Peatland greenhouse gas fluxes using a long-term plant community manipulation

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M. N. Steele, P.D. M. Hughes, B. J. M. Robroek

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Northern peatlands are an important store of terrestrial carbon with recent estimates exceeding 1000 Gt of sequestered carbon. Changes in climate and land use influence which plants can grow in peatlands. This plant community composition is a key factor determining the carbon balance of peatlands due to their feedbacks with the soil microbial community which regulate processes related to carbon cycling. To understand long-term peatland carbon trends, a plant manipulation experiment has been maintained for 10 years on the largest expanse of active raised bog in Southern Sweden, the Store Mosse National Park. Gas flux readings were collected seasonally to understand to role of plant functional groups on the dynamics of key greenhouse gasses carbon dioxide (CO2) and methane (CH4). The results indicate that loss of vascular plants reduces carbon uptake of the plant community (Fig. 1) and changes the composition of the microbial community. Microforms within the bog community have different responses. Hummocks switch from sink to source without ericoid plants to provide recalcitrant litter. Furthermore, the presence of aerenchymatous graminoids increases oxygenation of the soil promoting decomposition and release of carbon. The function of bogs as an active carbon sink can be disrupted by loss of key plant groups. Appropriate conservation and monitoring of peat-forming wetlands under climate change is essential to maintain ecosystem services.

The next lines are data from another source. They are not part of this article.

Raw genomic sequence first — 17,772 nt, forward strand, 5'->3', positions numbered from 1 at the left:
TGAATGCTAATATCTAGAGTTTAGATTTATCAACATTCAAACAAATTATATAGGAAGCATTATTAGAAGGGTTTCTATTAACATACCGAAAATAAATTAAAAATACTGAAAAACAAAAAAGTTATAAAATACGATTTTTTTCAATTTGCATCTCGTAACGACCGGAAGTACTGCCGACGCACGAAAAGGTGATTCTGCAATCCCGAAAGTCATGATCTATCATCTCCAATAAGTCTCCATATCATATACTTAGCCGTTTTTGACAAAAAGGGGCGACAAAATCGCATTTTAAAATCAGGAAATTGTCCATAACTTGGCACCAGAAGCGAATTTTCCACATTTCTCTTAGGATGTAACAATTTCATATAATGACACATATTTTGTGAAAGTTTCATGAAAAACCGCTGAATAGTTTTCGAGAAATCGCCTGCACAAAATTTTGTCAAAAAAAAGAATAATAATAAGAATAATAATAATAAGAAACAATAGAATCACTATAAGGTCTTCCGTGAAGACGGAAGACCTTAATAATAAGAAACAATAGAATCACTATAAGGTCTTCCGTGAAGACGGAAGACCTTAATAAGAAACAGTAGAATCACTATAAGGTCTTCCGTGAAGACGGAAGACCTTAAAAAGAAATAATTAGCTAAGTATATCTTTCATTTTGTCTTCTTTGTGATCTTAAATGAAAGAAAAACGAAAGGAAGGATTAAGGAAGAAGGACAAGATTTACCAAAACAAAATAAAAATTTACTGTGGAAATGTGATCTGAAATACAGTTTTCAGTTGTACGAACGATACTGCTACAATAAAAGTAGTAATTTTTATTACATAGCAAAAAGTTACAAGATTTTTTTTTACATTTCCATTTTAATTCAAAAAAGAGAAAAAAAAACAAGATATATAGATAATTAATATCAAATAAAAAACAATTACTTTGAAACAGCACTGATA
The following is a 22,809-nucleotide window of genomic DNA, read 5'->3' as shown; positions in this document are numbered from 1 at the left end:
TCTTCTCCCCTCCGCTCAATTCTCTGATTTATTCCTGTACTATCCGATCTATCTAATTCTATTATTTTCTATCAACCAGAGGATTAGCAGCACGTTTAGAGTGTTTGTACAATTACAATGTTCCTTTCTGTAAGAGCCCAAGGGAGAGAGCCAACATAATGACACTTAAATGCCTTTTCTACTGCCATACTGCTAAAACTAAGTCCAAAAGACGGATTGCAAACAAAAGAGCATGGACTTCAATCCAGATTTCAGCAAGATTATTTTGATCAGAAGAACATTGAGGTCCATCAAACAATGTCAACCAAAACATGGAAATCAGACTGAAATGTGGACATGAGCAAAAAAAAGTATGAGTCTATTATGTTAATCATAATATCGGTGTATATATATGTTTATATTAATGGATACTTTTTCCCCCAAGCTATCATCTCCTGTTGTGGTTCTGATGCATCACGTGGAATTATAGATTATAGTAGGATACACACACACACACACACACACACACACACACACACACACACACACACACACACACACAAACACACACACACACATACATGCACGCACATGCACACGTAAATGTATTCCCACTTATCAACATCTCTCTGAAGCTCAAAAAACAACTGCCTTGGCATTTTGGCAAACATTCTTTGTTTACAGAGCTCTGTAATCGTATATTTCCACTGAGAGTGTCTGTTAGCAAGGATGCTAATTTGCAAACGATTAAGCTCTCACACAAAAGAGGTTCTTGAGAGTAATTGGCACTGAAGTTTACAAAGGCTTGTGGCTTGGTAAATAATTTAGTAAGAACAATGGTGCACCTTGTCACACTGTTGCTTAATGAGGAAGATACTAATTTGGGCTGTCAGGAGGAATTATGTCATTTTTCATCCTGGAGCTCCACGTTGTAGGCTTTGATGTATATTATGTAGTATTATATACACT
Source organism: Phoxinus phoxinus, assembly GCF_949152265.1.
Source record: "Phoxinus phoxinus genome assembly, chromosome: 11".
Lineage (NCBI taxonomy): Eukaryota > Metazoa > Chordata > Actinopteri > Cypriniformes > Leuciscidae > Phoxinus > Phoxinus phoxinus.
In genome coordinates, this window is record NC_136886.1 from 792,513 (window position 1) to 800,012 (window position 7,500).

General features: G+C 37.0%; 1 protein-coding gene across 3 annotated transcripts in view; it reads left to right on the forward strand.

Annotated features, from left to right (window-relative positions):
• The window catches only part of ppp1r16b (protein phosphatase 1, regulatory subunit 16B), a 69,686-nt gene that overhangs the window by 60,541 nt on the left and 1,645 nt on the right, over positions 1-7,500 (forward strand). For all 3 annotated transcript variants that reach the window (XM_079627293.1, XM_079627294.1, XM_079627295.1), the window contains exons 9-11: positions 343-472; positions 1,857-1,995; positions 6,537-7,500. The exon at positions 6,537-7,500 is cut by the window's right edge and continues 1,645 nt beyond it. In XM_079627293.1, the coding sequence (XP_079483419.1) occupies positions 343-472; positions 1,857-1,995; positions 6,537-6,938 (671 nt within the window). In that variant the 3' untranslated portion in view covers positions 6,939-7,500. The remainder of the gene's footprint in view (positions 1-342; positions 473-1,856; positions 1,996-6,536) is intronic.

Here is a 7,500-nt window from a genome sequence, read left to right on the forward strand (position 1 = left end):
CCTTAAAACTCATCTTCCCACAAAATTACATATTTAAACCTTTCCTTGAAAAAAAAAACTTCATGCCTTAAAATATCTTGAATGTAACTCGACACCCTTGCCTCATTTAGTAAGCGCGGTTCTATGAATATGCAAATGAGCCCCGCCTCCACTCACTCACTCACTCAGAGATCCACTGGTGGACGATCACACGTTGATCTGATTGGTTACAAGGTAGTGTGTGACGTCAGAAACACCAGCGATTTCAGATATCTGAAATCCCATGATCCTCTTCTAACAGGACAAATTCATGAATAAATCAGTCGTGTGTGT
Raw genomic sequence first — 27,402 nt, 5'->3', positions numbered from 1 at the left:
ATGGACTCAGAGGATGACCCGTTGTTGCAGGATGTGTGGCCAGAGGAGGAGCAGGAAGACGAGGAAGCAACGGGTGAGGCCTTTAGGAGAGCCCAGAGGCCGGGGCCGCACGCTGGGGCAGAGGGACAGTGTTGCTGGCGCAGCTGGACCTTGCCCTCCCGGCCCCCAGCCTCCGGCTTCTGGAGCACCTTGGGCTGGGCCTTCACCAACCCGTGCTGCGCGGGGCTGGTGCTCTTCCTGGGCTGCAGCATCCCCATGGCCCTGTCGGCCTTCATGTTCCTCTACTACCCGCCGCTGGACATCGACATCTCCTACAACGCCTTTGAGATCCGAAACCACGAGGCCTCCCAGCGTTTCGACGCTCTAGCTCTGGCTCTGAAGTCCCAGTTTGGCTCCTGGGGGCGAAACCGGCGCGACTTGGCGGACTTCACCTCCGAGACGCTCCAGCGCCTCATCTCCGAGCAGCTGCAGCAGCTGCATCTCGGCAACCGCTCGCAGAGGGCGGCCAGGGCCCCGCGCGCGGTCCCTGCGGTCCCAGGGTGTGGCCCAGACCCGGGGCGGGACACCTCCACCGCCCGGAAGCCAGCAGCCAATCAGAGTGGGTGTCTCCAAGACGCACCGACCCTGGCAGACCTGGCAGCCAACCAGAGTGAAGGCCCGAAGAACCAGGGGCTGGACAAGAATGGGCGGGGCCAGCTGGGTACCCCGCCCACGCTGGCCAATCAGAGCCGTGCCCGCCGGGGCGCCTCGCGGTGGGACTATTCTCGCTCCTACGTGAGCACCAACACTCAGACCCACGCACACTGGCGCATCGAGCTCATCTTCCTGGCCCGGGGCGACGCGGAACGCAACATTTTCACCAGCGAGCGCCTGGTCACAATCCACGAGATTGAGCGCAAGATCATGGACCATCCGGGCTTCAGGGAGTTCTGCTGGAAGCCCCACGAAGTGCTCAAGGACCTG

Resource Type:
Conference Presentation, SER2021

Pre-approved for CECs under SER's CERP program